by Trevor Jackson
There’s a genuine steamships’ telegraph in my loungeroom. Salvaged from the depths. It’s in pretty good condition considering the time it spent underwater. Its bells still ring, and on the faceplate, it reads : Full Ahead, Half Ahead, Dead Slow, Finished with Engines. Inside; a series of chains and cogs once connected it from a wheelhouse, to an engine room. An identical telegraph in each room, enabled the captain and the engineer to ‘speak’ to each other. That’s how it was done in the golden age of steam. Famous ships like Titanic and Bismarck had them. Closer to home, Captain William Knight, master of the SS Yongala, now the world’s most fabulous wreck dive, had one beside him. It was the evening of March 23, 1911. (See Figure 1.)
Figure 1. Cyclone Tracking Map of Yongala Wreck.
18:00: Full Ahead: Captain Knight could see the Whitsunday Passage begin to open up before him to the north. A brisk breeze from the south west wasn’t concerning him too much. If he had seen the warning flags when he left Mackay earlier, he might have done the prudent thing and anchored up. But he hadn’t seen them. The Dent Island lighthouse keeper watched the ship pass by at dusk. All seemed fine. Yongala steamed north at ‘Full Ahead’.
22:00: Half Ahead: Well before midnight, the weather took a dramatic turn.
A full gale from the south east kicked off. With the Whitsundays now well behind them, the developing gales ran rampant in the open sea space. Waves were mounting up to the east of Cape Upstart. By 22:00, Captain Knight was faced with the proverbial ‘rock/hard place’ decision. To his port, mainland Australia. To starboard, the coral. He couldn’t turn either way. His only option was to just run with it, but the further north he got, the greater the fetch behind him. The waves just kept getting bigger. Yongala was a fast ship. With a gale behind her she may have been doing close to 20 knots.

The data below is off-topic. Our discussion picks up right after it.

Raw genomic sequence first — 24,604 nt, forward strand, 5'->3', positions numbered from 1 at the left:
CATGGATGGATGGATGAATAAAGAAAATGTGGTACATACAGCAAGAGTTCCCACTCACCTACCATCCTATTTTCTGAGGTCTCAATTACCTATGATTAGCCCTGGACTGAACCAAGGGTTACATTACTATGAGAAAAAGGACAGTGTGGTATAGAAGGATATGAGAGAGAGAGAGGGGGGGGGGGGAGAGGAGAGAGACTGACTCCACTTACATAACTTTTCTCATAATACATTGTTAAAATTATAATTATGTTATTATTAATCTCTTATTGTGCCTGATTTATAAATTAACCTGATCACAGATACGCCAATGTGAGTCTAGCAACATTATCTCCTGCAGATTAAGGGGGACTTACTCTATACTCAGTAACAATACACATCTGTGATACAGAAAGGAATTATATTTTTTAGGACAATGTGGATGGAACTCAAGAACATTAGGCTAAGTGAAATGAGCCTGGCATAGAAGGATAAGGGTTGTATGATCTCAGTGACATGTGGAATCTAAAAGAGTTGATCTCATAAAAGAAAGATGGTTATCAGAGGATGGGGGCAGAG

To steady the ship, and to keep her steering straight without actually surfing, Knight signals, ‘Half Ahead’.
23:30: Slow Ahead: Near the centre of a cyclone, you can attest to two things… mind numbing wind, and zero visibility. The poor visibility is caused by rain, and the rain would become Yongala’s nemesis. With the ship now struggling to keep straight, Captain Knight noticed a lagging in steam pressure. His fires were dying. Ordinarily, no amount of rain down the funnels would have any effect, but Yongala was now in the grim clutches of the cyclone…Niagara falls were cascading straight down the funnels. The fires went out…No fire, no steam, no forward motion….I like to think Captain Knight, in a fruitless gesture to give the engineers time to escape the ships’ bowels, tried to utilise the very last of his dwindling steam. The telegraph bell rang for ‘Slow Ahead’.
00:00: Finished with Engines: In a few minutes, Yongala would turn side on to the wind. Her fate was sealed. The next big set and she’d be gone. The ship and 122 souls, condemned to the dark depths. Silenced forever. Knight would have been on the bridge up until the waves swept him away. Perhaps in a final act of command, his knarred fingers shunted that telegraph handle one more notch, and a final bell, rang out that night, ‘Finished with Engines’.
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